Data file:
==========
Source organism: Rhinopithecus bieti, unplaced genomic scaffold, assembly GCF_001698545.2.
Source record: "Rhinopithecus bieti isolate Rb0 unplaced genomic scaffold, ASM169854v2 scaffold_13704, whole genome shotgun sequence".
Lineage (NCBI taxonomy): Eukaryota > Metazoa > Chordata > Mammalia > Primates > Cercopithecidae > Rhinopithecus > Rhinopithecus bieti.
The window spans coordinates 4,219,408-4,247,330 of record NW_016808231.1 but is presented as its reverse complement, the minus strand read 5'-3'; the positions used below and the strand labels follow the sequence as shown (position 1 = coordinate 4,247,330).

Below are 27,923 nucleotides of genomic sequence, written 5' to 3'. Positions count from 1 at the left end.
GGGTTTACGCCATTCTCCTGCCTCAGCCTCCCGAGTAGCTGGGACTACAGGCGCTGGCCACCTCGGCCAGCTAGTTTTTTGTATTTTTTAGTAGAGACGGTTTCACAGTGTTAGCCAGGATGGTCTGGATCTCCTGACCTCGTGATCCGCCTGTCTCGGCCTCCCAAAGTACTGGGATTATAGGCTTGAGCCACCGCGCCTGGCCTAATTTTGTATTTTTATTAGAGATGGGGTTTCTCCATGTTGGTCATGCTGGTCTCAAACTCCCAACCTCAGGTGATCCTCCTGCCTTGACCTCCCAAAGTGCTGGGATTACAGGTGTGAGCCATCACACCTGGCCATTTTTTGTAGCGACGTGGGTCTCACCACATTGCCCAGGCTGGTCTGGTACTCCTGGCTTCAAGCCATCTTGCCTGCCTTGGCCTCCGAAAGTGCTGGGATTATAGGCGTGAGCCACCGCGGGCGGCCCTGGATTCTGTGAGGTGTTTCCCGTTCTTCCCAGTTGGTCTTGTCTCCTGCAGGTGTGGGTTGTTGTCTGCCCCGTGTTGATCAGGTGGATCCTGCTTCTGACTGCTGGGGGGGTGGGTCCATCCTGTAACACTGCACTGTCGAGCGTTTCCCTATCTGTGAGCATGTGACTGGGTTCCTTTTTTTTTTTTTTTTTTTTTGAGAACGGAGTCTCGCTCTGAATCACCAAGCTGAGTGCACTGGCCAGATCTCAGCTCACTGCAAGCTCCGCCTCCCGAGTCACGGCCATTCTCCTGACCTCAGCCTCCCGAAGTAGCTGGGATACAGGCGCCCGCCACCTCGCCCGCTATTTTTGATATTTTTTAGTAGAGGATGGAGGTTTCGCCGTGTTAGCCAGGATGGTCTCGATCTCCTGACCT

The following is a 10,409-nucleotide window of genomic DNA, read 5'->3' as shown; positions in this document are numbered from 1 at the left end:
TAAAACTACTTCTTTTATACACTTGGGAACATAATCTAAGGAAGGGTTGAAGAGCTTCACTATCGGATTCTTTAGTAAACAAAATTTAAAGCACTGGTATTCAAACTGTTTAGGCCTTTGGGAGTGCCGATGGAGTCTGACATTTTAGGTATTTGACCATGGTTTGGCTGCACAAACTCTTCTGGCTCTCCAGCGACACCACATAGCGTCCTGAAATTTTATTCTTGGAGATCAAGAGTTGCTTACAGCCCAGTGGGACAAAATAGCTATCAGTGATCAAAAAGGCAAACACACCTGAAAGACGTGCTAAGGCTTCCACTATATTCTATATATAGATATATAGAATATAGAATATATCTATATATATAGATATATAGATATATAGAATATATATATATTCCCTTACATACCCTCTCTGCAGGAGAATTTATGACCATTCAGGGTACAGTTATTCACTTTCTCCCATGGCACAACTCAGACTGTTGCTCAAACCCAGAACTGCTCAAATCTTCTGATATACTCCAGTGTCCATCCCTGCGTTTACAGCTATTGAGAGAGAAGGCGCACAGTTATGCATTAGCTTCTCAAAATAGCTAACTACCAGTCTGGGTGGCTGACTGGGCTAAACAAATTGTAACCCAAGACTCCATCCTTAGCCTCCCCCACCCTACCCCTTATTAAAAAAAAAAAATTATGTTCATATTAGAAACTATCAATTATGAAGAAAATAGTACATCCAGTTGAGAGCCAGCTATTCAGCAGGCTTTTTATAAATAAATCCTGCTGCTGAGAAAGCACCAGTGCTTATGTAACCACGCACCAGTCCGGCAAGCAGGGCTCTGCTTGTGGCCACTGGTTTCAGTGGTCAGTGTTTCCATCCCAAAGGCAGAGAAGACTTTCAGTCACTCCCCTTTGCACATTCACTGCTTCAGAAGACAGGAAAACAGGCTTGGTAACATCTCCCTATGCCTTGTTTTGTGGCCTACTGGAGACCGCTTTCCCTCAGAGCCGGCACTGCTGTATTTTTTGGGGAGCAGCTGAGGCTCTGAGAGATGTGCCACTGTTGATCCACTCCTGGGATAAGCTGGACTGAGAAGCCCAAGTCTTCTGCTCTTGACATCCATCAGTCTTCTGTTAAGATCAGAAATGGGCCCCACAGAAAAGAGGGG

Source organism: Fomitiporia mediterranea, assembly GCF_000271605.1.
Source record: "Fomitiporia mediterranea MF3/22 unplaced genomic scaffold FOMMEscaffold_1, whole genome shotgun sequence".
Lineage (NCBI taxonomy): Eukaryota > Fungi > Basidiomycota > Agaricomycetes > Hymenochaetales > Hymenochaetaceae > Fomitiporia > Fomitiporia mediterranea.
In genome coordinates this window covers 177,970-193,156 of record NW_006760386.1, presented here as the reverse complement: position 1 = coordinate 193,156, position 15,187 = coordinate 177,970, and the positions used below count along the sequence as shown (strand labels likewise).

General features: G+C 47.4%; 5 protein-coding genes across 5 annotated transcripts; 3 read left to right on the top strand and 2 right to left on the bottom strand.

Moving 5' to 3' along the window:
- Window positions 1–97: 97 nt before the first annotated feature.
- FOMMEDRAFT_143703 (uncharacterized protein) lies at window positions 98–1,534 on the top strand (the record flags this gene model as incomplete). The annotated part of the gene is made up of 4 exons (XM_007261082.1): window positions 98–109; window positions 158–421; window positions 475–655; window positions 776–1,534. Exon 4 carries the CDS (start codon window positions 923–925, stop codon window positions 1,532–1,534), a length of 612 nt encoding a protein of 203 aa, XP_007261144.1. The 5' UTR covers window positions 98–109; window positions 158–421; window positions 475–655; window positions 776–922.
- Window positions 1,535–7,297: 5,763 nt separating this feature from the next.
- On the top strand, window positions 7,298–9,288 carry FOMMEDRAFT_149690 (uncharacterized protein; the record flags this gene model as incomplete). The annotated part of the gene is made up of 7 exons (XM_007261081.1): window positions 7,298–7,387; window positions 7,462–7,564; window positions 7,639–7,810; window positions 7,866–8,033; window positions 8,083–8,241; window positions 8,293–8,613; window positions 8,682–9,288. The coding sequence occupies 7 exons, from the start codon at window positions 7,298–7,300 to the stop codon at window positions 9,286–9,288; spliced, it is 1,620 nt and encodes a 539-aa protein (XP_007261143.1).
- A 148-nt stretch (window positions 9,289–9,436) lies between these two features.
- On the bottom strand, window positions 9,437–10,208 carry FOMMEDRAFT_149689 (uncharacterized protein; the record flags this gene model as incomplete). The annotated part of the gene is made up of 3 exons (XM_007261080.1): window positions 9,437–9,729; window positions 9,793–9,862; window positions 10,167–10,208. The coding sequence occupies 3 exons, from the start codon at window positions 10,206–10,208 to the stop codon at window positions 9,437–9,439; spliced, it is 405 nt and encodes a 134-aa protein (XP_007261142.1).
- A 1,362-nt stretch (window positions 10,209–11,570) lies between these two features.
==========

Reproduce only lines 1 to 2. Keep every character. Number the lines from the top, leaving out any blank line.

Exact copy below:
Source organism: Rhinopithecus bieti, unplaced genomic scaffold, assembly GCF_001698545.2.
Source record: "Rhinopithecus bieti isolate Rb0 unplaced genomic scaffold, ASM169854v2 scaffold_13704, whole genome shotgun sequence".